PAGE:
I know he respects me from the way he behaves toward me but we do have one or two little disagreements: He likes to sleep sideways in the middle of my bed and I like to have a place to sleep too....so I just yell "MOVE!!", and he moves. The other little disagreement we have is that he loves to go for rides in the car and while I love to have him with me (especially when I go out at night), he takes up the whole back seat and puts his paws on the console and I can't see over him cos he's so big! So I'm constantly pushing him back with my elbow. He obeys, but two seconds later he's back on the console....he loves to ride in front but I don't want him in front - too dangerous for him. People tell me to restrain him and I'd like to know how to do that! I purchased a harness at the local pet supply store, one of the employees came out to the car and fitted the harness to Ace, and I went in and paid for it and came back out to the car and Ace was already out of the harness! The only other alternative is to put him in a cage but I don't want to do that - if I need him, he needs to be free to come to my aid! So he roams in the back seat - I've tried muzzle holders attached to the seat belt and he HATES that, so I don't use it. Plus if I had to stop suddenly, it could rip his muzzle off his face!! He's very smart and figures things out so I do have to keep a step ahead of him and sometimes I don't, but he's a nice dog and I'm his forever Mom, unless he bites me, in which case he's a goner. I have told him that and I think our pets understand more than we give them credit for. If he ever hurt me or turned on me, I would not hesitate to protect myself by any means possible and then I would have him put down.

I pet and love on him every night before bed and I pet and love on him every morning when I get up, so that he experiences affection at the end of the day AND at the beginning. We should treat humans the same way.....

Just sayin'...

Erin

I just want to add, I don't think that has to do with the breed as some people try to say. Some dogs are just wired that way. It in NO way excuses the behavior and you did the right thing, as hard as it may have been. Pitties are a lot stronger and have the ability to do some serious damage. That said, it is not breed specific nor is it COMPLETELY how you raise them. It's the individual personality of the dog. Know your animal, know who they are and discipline, accommodate and take precautions as necessary.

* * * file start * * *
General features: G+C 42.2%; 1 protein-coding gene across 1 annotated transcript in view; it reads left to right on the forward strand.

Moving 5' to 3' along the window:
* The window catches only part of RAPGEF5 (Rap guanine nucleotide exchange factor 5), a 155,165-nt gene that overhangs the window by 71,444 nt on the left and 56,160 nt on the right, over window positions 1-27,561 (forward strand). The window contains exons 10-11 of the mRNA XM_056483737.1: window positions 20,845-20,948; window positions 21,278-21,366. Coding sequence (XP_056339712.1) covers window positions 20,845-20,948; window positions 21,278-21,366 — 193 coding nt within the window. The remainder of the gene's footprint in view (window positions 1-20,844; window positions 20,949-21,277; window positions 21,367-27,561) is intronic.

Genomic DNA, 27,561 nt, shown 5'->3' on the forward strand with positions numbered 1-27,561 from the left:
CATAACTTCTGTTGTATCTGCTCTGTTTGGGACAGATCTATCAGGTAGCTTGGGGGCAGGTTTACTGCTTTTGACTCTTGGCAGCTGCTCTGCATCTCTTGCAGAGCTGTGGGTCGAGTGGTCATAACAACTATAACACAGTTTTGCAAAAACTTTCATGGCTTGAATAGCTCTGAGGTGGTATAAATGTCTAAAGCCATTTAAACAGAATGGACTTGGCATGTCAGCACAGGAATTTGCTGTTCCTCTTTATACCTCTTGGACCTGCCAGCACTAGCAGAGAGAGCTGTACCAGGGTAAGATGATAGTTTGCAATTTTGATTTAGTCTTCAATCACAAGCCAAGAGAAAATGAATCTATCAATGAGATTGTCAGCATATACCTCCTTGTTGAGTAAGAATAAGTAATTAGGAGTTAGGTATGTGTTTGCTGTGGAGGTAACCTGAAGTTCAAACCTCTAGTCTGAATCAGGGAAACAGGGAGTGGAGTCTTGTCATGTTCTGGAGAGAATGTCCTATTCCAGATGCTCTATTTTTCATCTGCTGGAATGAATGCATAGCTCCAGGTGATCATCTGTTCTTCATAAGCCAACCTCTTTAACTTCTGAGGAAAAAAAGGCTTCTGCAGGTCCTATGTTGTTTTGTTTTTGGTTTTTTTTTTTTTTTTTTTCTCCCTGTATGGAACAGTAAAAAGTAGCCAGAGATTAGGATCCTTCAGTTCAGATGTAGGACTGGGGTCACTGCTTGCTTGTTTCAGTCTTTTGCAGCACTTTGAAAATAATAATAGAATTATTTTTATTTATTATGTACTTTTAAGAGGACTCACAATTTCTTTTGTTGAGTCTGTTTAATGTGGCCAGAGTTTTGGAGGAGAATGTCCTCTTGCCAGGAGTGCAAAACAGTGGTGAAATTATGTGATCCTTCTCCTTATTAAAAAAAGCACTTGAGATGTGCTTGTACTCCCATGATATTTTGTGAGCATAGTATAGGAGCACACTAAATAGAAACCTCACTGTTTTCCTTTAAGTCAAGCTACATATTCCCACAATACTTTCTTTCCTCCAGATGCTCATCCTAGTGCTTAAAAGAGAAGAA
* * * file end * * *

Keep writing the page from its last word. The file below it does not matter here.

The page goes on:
When I was given my red-nose pup I wanted to send him back because he was a Pitt-Bull. I had the same ignorant view. Turns out he was a 75lb baby and LOVED people. However, when I was taking him for a run, NO MAN was allowed near me unless I said it was ok. Kids could come running out of their yards to pet him and he would just hop up and down because he SO badly wanted to jump on them but knew he was bigger. Truly, by far the most amazing dog I have ever owned and have had several others and I'm hooked.

Peggy Gray

Hi Linda,
I feel your pain. Our family has always adopted rescued dogs. Five yrs. ago we had our beloved George put down because he was old & lost his ability to walk. (He weighed 110lbs) After a few weeks we decided to adopt again & came home with Wrigley. Within about 3 weeks he started to bite us all. I took him to our vet & she said; she has never advised this to one of her patients before, but told me she felt he his not "wired right." She said he was dangerous & feared for our family. After much thought & many tears I decided I wasn't as brave as you & couldn't do it. We all have learned to coexist with him, but it's sad that we can't love on him in the way we would all like. We took him to training for 6 mths. just to get some control of him. Per our trainer we had to do something I've never done before & that is use choke collars, shock collars, medication & muzzles ,which we still have to use. Fortunately so far we've been lucky no one outside the family has been bitten all though there have been close calls. Until my Wrigley came along I was a firm believer that dogs act out because of bad owners. I now know that this is not always true. After taking in shelter dogs for 40+ yrs? I have learned as your family did that this is not always true. He bit me last week & I hadn't even touched him. He was extra nervous because of neighborhood fireworks. Although experienced I'm by no means an expert on dogs. That is why I am so angered at the dog shelter we went to. It's small & they get their dogs from other shelters. I feel someone did not do their job! When shelters take in dogs they check the animals in several different ways to see if they are adoptable. My dog was over 4 mths. old & I don't believe at some point he never showed any aggressiveness until he walked in my door. Your family made a very hard & brave decision & one that I'm afraid I will have to make someday. The breed doesn't matter. Wrigley is a blk lab (notoriously gentle dogs), hound mix. My vet compared it to a human that is a social path. Some come from very good homes, but are just not wrapped tight!!

Robert Negron

i like the way you saved that he was a lab until the end well played and your right not every creature is born normal

Doris

Like you, I "knew" the story was about a pittie (I am presuming that anyway). I was flabbergasted when I saw that the dog was a lab. I never knew a lab who would bite. But I had a kitty who, no matter what I did, continued to get more and more aggressive toward me until I was his prey and would attack me whenever I came near him. He, too, was wired wrong.